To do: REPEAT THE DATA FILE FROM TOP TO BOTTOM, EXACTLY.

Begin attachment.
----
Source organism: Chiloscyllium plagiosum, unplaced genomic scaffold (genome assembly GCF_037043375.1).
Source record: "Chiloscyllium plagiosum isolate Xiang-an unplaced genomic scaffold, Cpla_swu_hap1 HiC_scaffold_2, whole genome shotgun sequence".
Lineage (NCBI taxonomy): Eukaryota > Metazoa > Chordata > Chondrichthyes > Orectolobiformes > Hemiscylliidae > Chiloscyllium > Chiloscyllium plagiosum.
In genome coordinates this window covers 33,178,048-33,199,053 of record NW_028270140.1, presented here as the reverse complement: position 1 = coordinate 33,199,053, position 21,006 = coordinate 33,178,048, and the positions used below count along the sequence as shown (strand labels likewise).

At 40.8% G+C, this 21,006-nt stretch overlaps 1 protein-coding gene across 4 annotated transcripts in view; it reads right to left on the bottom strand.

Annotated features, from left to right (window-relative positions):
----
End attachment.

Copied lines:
Source organism: Chiloscyllium plagiosum, unplaced genomic scaffold (genome assembly GCF_037043375.1).
Source record: "Chiloscyllium plagiosum isolate Xiang-an unplaced genomic scaffold, Cpla_swu_hap1 HiC_scaffold_2, whole genome shotgun sequence".
Lineage (NCBI taxonomy): Eukaryota > Metazoa > Chordata > Chondrichthyes > Orectolobiformes > Hemiscylliidae > Chiloscyllium > Chiloscyllium plagiosum.
In genome coordinates this window covers 33,178,048-33,199,053 of record NW_028270140.1, presented here as the reverse complement: position 1 = coordinate 33,199,053, position 21,006 = coordinate 33,178,048, and the positions used below count along the sequence as shown (strand labels likewise).

At 40.8% G+C, this 21,006-nt stretch overlaps 1 protein-coding gene across 4 annotated transcripts in view; it reads right to left on the bottom strand.

Annotated features, from left to right (window-relative positions):